I recommend playing in 1-3 single or multi-table satellites to try to gain an entry to its corresponding event. For example, let's say you are considering entering a $1040 buy in event. It will cost you approximately $130 to enter each single table satellite. Multi-table satellites will be even cheaper, but tougher to win because there are more entrants.
If you win the first satellite which you enter, you now have succeeded in getting into a $1040 event for $130. That's true value. Even if it takes you three satellites to win one, you still have invested only $390 for a $1040 buy in. Decreasing your investment increases your ROI in the events you win.
Of course there will be many times when you will not win a satellite to your desired event. When that happens, just do not buy into that specific event. There will be other of the same or similar events which you will be able to enter after getting the proper equity by winning a satellite. Mathematically, you only need to win 1 out of every 8 satellites to attain the same value as those who are buying in directly. If you play satellites well, and win more often, you will be getting an overlay in the main events you do play.
If you are entering these events purely for recreation, this concept may not apply to you. But, if you are playing tournaments to either try and earn extra money or to make a living, I recommend considering these concepts.
Assuming there are 500 entrants for a given event, there would be 56 tables. All you have to do is win your initial table to advance - tables are not broken in this format of event. Once you have done that, you will usually have made the money. Then the 56 remaining players will be placed on 7 new tables. If you win your next table, you are now down to the final 7 entrants and go to the final table, to see who ultimately wins.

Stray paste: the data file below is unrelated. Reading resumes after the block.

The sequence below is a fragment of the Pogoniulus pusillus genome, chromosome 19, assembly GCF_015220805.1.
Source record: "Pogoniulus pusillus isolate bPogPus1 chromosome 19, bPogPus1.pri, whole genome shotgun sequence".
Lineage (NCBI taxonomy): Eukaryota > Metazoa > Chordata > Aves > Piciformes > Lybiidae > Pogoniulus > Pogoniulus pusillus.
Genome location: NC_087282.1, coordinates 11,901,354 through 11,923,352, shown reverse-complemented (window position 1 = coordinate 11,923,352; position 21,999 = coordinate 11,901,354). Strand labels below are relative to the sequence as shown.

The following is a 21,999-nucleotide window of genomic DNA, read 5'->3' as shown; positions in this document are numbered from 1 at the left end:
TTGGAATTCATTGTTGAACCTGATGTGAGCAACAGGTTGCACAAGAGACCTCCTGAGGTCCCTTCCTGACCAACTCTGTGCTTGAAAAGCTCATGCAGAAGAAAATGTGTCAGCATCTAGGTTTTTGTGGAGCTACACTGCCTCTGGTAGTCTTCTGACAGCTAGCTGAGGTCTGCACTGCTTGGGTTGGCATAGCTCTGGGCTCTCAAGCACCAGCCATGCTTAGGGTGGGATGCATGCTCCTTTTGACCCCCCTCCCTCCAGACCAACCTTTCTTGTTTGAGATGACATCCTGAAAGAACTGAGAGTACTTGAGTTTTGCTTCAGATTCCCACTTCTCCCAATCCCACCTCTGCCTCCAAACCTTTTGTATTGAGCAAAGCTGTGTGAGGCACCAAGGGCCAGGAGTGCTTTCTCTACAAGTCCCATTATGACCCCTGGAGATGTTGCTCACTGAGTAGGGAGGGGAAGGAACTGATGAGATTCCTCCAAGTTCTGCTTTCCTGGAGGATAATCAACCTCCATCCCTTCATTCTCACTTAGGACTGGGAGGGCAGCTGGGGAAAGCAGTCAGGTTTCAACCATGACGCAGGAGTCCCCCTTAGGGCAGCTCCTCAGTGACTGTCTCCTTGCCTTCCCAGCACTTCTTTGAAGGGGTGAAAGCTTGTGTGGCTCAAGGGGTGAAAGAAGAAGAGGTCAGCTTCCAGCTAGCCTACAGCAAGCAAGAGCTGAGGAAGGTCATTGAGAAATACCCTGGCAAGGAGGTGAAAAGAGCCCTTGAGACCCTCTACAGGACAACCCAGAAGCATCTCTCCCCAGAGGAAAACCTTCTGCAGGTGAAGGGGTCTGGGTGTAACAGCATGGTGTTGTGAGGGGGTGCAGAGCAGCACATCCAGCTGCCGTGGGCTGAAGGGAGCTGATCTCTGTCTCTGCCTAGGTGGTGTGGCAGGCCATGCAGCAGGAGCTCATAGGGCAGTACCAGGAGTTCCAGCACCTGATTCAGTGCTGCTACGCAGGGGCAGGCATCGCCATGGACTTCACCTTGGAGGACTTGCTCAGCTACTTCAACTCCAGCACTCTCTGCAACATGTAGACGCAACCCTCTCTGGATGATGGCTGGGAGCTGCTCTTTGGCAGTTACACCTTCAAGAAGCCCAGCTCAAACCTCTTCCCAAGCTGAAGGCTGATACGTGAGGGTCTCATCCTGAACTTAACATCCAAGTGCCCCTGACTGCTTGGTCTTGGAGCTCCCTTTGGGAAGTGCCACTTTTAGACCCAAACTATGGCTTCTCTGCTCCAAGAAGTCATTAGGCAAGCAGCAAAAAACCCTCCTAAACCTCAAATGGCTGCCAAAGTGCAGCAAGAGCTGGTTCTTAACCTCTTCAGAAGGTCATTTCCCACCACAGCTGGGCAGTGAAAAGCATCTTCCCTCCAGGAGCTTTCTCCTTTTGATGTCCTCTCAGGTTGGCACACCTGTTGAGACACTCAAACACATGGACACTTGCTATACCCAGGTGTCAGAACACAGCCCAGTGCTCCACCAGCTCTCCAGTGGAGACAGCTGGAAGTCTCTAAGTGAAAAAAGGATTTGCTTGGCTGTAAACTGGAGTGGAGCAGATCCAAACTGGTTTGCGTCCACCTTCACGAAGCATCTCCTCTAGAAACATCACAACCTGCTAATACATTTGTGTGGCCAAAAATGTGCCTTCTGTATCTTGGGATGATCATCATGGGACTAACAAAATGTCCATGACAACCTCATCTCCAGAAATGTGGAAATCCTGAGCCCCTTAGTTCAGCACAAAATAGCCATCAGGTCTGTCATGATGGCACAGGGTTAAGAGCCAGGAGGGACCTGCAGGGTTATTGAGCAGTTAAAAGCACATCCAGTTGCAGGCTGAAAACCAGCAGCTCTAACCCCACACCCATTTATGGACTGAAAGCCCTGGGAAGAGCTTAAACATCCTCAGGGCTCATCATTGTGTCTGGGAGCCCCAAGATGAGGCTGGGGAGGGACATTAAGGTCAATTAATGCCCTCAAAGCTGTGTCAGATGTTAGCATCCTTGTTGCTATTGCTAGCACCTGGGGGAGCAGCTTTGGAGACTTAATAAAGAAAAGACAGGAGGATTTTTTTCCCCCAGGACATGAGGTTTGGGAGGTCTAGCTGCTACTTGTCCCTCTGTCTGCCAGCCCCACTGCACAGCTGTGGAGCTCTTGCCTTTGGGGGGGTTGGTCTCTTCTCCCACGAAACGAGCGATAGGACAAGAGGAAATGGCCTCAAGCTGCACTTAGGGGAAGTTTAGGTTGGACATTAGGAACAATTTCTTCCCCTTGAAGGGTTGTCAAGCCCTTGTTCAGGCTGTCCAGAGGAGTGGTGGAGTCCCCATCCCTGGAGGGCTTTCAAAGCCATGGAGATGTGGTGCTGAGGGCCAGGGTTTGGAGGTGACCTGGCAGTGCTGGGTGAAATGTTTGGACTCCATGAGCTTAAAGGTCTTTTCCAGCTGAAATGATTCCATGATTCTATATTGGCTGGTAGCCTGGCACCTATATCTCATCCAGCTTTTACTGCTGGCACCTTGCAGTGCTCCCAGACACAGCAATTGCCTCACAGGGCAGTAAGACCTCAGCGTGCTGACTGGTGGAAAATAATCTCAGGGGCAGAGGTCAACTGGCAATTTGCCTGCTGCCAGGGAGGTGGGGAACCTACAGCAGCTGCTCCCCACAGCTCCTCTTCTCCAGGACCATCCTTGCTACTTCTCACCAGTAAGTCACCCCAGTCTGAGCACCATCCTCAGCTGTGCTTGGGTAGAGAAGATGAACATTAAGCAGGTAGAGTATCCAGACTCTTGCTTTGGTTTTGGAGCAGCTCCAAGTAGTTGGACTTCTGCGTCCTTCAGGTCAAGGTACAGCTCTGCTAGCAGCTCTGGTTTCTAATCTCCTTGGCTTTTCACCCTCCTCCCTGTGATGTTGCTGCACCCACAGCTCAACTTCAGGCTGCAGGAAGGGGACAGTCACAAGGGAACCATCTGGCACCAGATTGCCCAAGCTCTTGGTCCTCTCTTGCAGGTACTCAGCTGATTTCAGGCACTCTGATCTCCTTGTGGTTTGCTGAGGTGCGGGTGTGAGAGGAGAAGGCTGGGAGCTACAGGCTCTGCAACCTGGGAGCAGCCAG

In many of these events, which you can find on PokerStars and elsewhere, all you may have to do is win your initial table to cash out. If you can find this type of structured event, especially if it is in the poker game you prefer, I recommend buying into it outright.
To close this discussion, although tournaments are a lot of fun, and in rare cases can have life changing monetary profitability, the reality is that because of short term luck, most likely you will just lose your buy in, regardless of how well you play. I think that this high variance makes it much harder to succeed, so I try and look for some additional edge.
Remember, in a cash game, you can take breaks when the cards are not going your way, when you are tired, when the game is not that potentially profitable because there are too many good players in it, etc. You can't do any of that in tournaments.
On the flip side, though, following good habits both on and off the tables may enable you to become a successful and profitable tournament player, too.
In the meantime, you can find me in the $10/$20 and $30/$60 limit games in our Stud section, as well as in our weekend $215 buy-in tournaments for Stud games. Please check the starting times of each of those events under Tourney > Special in the PokerStars lobby.
Feel free to contact me with any questions, suggestions or thoughts at firstname.lastname@example.org. See you at the tables!